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ALWAYS CONSULT YOUR INVESTMENT PROFESSIONAL BEFORE MAKING ANY INVESTMENT DECISION

March 26, 2017 | The Plot

A best-selling Canadian author of 14 books on economic trends, real estate, the financial crisis, personal finance strategies, taxation and politics. Nationally-known speaker and lecturer on macroeconomics, the housing market and investment techniques. He is a licensed Investment Advisor with a fee-based, no-commission Toronto-based practice serving clients across Canada.

Welcome to the Greater Fool, saving one young butt after another, while reminding everyone else that the fool who comes after is the greater fool. Like Aaron. “Started reading your blog a month ago and I’m a big fan,” he says, little suspecting what happens when you write me for advice.

“I’m a 26 year old in Toronto who makes about 30K a year. I moved back home 18 months ago to save overhead, and now I have about 50K in savings. My parents however just sold their home and are moving into a 2 bedroom Condo, with a nice chunk of change left over they’ve offered to help me with.

“I’m not an investor, I’m not following the trend, I don’t have FOMO, I just need a place to live. I had hoped to put a down payment on a place, which my Dad will give a hand with co-signing mortgage and rounding out my down payment. The alternative is to rent, but the place I moved out of 18 month ago paying $900 is now $1800. And basically the city’s rent is even higher than buying. Everyone in real estate says get in now, prices are gonna get up to NY levels, but I take your points arguing against this and yes they are biased.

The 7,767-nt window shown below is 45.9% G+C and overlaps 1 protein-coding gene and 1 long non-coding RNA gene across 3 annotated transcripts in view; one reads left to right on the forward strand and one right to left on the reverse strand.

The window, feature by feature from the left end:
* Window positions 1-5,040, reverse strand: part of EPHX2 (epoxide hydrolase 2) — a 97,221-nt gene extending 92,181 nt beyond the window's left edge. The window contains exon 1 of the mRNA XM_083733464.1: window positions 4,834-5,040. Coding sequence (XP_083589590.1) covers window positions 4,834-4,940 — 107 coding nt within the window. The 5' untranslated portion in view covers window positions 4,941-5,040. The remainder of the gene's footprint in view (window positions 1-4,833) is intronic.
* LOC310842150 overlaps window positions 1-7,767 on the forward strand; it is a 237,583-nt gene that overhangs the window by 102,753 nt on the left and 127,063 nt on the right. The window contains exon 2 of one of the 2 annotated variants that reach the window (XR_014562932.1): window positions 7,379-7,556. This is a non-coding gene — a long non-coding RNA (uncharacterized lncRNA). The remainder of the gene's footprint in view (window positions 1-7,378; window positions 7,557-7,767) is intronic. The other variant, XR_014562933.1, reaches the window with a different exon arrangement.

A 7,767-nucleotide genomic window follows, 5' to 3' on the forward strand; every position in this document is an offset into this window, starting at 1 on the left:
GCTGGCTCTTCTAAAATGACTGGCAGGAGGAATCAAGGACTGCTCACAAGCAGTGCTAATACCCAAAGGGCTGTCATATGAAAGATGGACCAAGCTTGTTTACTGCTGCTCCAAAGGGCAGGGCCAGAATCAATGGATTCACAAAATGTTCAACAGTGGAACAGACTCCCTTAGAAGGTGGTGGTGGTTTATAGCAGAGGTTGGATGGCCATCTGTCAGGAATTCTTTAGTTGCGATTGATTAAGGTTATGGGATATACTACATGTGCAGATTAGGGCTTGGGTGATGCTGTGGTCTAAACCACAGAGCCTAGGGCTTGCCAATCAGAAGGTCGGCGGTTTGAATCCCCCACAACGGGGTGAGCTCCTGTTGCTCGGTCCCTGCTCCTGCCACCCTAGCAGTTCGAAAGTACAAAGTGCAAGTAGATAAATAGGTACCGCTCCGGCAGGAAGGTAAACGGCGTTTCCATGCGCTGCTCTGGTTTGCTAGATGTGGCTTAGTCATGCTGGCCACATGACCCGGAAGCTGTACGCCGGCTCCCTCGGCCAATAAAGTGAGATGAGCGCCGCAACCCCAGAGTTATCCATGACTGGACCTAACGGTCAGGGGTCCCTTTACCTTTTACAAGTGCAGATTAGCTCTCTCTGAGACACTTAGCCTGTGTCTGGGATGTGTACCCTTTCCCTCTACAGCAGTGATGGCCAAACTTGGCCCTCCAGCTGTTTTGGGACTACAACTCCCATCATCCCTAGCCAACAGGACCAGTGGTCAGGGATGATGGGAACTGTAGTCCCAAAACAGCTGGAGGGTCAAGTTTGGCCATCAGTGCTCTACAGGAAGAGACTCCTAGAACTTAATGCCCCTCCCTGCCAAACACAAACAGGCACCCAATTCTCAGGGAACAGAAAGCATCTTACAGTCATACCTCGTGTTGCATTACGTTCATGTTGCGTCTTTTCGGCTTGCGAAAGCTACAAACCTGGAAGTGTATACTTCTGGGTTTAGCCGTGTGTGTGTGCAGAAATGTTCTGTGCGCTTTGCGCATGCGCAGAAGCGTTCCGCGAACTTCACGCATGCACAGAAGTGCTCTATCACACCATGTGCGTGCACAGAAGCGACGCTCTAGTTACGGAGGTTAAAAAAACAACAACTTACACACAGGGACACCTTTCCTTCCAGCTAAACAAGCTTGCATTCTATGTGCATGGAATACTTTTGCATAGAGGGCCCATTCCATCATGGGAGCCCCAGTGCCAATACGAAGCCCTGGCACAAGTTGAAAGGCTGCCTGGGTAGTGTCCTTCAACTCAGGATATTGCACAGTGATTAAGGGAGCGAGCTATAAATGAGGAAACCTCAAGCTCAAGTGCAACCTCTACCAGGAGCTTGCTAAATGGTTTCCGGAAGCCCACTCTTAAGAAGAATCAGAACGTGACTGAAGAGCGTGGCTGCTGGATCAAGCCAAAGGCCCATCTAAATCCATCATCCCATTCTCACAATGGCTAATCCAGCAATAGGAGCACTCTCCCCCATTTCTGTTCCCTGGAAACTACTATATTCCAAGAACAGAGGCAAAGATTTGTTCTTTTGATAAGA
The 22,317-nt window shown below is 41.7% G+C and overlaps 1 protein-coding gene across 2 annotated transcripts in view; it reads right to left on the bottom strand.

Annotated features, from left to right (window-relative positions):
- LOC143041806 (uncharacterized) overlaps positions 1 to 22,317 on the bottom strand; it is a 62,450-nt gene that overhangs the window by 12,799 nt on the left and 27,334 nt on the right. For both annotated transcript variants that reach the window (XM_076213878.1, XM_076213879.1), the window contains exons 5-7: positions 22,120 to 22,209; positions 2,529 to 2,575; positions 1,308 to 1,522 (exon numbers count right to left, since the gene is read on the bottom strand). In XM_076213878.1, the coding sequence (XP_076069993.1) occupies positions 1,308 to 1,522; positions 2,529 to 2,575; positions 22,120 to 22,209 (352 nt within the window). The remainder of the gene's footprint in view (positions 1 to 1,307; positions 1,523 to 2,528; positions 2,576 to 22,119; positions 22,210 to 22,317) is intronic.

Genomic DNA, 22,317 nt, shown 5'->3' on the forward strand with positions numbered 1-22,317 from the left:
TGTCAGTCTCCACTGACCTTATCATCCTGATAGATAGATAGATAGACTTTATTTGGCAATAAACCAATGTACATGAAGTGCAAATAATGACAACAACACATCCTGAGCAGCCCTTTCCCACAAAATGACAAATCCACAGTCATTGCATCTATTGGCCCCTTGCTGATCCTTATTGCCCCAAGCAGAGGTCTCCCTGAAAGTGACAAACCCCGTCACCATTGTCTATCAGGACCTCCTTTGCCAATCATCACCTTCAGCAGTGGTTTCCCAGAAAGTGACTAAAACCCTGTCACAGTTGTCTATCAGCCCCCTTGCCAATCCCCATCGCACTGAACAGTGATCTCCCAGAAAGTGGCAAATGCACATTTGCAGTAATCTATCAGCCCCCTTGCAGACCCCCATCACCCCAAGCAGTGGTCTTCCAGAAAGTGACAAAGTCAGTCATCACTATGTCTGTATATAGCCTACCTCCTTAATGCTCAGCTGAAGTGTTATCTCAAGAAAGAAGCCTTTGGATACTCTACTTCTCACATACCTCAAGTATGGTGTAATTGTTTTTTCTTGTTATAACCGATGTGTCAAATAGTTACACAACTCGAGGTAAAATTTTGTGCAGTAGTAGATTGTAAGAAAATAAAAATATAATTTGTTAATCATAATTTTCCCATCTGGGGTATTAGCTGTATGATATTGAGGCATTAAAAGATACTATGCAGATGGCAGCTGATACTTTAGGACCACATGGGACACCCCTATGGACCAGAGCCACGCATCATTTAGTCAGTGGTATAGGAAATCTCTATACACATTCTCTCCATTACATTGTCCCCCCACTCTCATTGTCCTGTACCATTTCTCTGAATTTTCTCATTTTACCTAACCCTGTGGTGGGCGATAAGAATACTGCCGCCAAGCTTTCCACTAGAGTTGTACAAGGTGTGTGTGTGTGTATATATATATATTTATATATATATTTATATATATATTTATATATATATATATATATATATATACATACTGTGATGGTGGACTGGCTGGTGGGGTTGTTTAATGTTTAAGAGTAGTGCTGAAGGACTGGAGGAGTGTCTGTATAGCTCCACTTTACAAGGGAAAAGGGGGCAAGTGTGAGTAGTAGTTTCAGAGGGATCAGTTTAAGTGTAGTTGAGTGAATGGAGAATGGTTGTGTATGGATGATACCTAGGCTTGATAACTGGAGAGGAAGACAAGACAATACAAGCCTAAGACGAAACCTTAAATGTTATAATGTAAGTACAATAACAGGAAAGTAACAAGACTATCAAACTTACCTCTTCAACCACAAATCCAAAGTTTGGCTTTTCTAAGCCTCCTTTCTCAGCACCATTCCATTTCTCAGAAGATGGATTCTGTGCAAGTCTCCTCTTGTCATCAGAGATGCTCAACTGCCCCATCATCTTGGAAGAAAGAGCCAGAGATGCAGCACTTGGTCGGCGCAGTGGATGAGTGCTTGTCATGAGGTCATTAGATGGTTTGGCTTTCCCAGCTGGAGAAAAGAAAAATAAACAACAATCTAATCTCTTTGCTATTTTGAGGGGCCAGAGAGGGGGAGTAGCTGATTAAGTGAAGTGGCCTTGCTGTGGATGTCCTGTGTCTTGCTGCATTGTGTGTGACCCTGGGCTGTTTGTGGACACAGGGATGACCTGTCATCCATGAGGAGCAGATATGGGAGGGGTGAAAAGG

“So, in my situation, given everything you say re: not buying now/just chill, should I really feel too bad about getting into market on a 1 bedroom unit between 400-425K as opposed to throwing away half my savings on a 1 year lease at almost 2k a month on same sized unit? My logic was even a 5% loss/correction is equal to what I throw away on rent instead of building equity, no?”

No, Aaron. Let’s examine why.

First, I hope it’s not lost on you that your parents sold the family real estate, pocketed big bucks, downsized and left you homeless. So if they’re smart enough to cash out of property in these insane times, why are you hot to jump in? There’s no economic argument right now to justify buying a place in Toronto, especially a condo when tens of thousands are under construction. And, no, Toronto is not New York – which is the financial capital of the world. GTA has Drake, and the Leafs.

So with a one-bedroom apartment renting for $1,800 (you can find tons for less) is it really cheaper to buy for $425,000? Would you be further ahead even if prices corrected a little? Let’s see.

Buying that place with a 10% down payment requires $42,500 in cash, leaving a $383,500 mortgage and a $11,900 CMHC insurance premium (typically added to the borrowed amount). So, $395,000 from the bank. At the current three-year rate (2.59%), that costs $1,790 a month. Wohoo! Cheaper than rent!